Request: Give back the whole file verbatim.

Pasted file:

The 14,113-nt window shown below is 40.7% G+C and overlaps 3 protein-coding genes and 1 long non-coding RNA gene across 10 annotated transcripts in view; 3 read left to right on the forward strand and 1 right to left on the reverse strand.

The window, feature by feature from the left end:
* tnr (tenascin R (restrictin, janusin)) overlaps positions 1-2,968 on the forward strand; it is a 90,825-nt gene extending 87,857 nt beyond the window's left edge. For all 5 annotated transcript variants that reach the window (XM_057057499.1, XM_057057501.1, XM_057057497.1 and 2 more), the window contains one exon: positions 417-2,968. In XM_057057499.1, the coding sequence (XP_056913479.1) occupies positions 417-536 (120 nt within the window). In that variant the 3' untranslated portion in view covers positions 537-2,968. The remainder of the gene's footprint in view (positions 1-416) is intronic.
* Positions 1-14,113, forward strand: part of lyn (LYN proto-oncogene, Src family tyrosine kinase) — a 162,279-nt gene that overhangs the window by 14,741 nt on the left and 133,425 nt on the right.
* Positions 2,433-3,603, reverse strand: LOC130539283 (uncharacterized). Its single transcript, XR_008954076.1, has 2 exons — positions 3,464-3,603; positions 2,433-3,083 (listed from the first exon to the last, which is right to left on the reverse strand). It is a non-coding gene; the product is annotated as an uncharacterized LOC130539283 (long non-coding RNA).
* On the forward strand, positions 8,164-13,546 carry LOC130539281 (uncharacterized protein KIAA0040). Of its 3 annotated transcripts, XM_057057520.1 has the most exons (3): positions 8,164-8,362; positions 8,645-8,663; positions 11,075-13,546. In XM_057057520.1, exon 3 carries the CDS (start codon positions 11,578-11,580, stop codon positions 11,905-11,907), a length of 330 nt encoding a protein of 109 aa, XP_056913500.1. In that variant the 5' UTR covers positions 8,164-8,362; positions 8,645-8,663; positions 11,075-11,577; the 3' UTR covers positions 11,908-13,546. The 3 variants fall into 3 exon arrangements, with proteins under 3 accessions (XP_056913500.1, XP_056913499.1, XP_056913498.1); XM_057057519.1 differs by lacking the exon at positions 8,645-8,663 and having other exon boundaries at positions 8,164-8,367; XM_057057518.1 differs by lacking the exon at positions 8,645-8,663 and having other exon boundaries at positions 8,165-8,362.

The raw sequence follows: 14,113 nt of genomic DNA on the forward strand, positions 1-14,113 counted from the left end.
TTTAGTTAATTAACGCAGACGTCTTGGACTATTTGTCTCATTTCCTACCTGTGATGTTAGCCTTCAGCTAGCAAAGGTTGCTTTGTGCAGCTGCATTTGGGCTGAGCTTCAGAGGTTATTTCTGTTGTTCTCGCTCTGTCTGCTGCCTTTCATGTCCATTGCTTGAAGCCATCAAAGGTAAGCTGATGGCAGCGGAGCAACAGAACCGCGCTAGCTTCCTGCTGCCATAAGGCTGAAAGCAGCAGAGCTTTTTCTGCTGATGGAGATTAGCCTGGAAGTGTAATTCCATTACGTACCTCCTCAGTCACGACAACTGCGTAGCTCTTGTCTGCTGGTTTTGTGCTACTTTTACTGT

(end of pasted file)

The 14,113-nt window shown below is 40.7% G+C and overlaps 3 protein-coding genes and 1 long non-coding RNA gene across 10 annotated transcripts in view; 3 read left to right on the forward strand and 1 right to left on the reverse strand.

The window, feature by feature from the left end:
* tnr (tenascin R (restrictin, janusin)) overlaps positions 1-2,968 on the forward strand; it is a 90,825-nt gene extending 87,857 nt beyond the window's left edge. For all 5 annotated transcript variants that reach the window (XM_057057499.1, XM_057057501.1, XM_057057497.1 and 2 more), the window contains one exon: positions 417-2,968. In XM_057057499.1, the coding sequence (XP_056913479.1) occupies positions 417-536 (120 nt within the window). In that variant the 3' untranslated portion in view covers positions 537-2,968. The remainder of the gene's footprint in view (positions 1-416) is intronic.
* Positions 1-14,113, forward strand: part of lyn (LYN proto-oncogene, Src family tyrosine kinase) — a 162,279-nt gene that overhangs the window by 14,741 nt on the left and 133,425 nt on the right.
* Positions 2,433-3,603, reverse strand: LOC130539283 (uncharacterized). Its single transcript, XR_008954076.1, has 2 exons — positions 3,464-3,603; positions 2,433-3,083 (listed from the first exon to the last, which is right to left on the reverse strand). It is a non-coding gene; the product is annotated as an uncharacterized LOC130539283 (long non-coding RNA).
* On the forward strand, positions 8,164-13,546 carry LOC130539281 (uncharacterized protein KIAA0040). Of its 3 annotated transcripts, XM_057057520.1 has the most exons (3): positions 8,164-8,362; positions 8,645-8,663; positions 11,075-13,546. In XM_057057520.1, exon 3 carries the CDS (start codon positions 11,578-11,580, stop codon positions 11,905-11,907), a length of 330 nt encoding a protein of 109 aa, XP_056913500.1. In that variant the 5' UTR covers positions 8,164-8,362; positions 8,645-8,663; positions 11,075-11,577; the 3' UTR covers positions 11,908-13,546. The 3 variants fall into 3 exon arrangements, with proteins under 3 accessions (XP_056913500.1, XP_056913499.1, XP_056913498.1); XM_057057519.1 differs by lacking the exon at positions 8,645-8,663 and having other exon boundaries at positions 8,164-8,367; XM_057057518.1 differs by lacking the exon at positions 8,645-8,663 and having other exon boundaries at positions 8,165-8,362.

The raw sequence follows: 14,113 nt of genomic DNA on the forward strand, positions 1-14,113 counted from the left end.
TTTAGTTAATTAACGCAGACGTCTTGGACTATTTGTCTCATTTCCTACCTGTGATGTTAGCCTTCAGCTAGCAAAGGTTGCTTTGTGCAGCTGCATTTGGGCTGAGCTTCAGAGGTTATTTCTGTTGTTCTCGCTCTGTCTGCTGCCTTTCATGTCCATTGCTTGAAGCCATCAAAGGTAAGCTGATGGCAGCGGAGCAACAGAACCGCGCTAGCTTCCTGCTGCCATAAGGCTGAAAGCAGCAGAGCTTTTTCTGCTGATGGAGATTAGCCTGGAAGTGTAATTCCATTACGTACCTCCTCAGTCACGACAACTGCGTAGCTCTTGTCTGCTGGTTTTGTGCTACTTTTACTGT